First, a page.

The Prayer of the Poor

The problem seems to boil down to this. How are you to meet the conditions requisite to authentic prayer in your working life, and how are you to engage in it generously? This is your constant concern. You may even, at times, have believed it impossible. Face to face with the problem in all its gravity, I confess that at times I too have felt that I was at the start of an unfamiliar and terribly narrow and dangerous road. I have wondered whether I had any right to urge you upon it. But I knew I could not do otherwise. Experience, our own, but still more that of the saints, and the Lord's word in the Gospel, plus the sense of the Church's tradition with regard to prayer, were there to assist my reflection and give me assurance. What I haveto say to you now I can therefore say with a feeling of complete security. The steepest roads are often the best and quickest: the traveller is less inclined to loiter on the way up. Such, I believe, is the road which Jesus wishes to see his Little Brothers climbing.

In my letter from Mar-Elias I pointed out that one of the chief objections people made to ourkind of life was that the noise and fatigue that go with it, and the mental fatigue resulting from the long, hard, physical effort, would seem to remove all possibility of our having a genuine prayer life. I also said I would have more to say to you on this point, it is too important. It is important for you, but also for the millions of poor, the millions of workers who, in order to live, are obliged to subject themselves to work which often weighs on them too heavily.

I knew there had to be an answer to this objection. god was clearly pushing us toward a more complete sharing of the lot of the poor, while at the same time giving us a deeper sense of our vocation to prayer. Then, too, consulting the Gospel, it certainly did not seem that Jesus had ever wished to make prayer something rare, something reserved to people with enough leisure and quiet to be free to, say, indulge in preparatory meditation. That was hardly what he meant when he said.,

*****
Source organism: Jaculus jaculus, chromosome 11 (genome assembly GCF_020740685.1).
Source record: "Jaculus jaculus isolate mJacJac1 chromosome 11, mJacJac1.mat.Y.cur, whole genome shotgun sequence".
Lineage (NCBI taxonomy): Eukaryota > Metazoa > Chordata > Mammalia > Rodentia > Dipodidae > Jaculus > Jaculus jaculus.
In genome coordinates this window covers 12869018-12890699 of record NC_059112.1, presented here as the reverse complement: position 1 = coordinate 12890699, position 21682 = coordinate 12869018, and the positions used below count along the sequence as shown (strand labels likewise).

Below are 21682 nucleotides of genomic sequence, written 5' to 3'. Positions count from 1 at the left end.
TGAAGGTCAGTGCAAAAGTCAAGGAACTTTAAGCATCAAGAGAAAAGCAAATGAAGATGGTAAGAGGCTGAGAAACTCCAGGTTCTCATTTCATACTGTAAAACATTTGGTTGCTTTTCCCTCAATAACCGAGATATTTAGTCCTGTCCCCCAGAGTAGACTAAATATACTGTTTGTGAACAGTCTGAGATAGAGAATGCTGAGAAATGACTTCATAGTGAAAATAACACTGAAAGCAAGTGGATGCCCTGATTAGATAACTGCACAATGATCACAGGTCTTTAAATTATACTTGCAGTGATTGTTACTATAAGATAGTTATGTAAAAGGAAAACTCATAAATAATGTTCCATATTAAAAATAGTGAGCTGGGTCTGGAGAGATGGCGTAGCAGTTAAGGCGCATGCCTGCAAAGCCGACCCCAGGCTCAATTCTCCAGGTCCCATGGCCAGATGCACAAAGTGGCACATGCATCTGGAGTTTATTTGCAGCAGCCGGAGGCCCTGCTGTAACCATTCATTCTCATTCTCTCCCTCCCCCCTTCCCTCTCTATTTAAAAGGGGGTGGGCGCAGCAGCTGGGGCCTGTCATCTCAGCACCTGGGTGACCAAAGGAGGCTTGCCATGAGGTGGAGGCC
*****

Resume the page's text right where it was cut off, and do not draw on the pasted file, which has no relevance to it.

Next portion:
"Come to me, all you that labor and are burdened...and you shall find rest for your souls" (Matthew 11: 28-30).

Yes, we must accept the fact: when the time for prayer comes we will most often be incapable of meditating, incapable of really thinking. There must therefore be some other way for us to meet God in prayer.

Now, let it be perfectly clear that, over a certain length of time (longer for some, shorter for others), our dialogue with God will normally and properly begin with an exchange in which ideas, imagination, and emotions will all play a part. After that, however, the dialogue must progress toward a place within us which lies well beyond the senses, beyond mental images and thought.

You must never, at any stage, be afraid of simplifying, nor of meeting God as you actually are. During the beginning period of your prayer life, a period which may last for some time, just open your Gospel, for instance, or your Old Testament, not so much for the purpose of meditating on the divine words as simply to "be" there under their light, slowly reading and re-reading a few verses without trying either to analyse or discuss them with yourselves.

Or you may wish to vary by reciting silently, and equally slowly, the Our Father or the Hail Mary or some other prayer, letting the words sink into you one by one. I cannot help thinking, as I write this, of the rhythmical repetition of the "Jesus Prayer" which our brothers and sisters of the East have been so fond of using for so many centuries.

All this is simple, and easily compatible with the fatigue of your long days of hard work. You will also find it helpful to return to these "beginning" practices from time to time all along the road.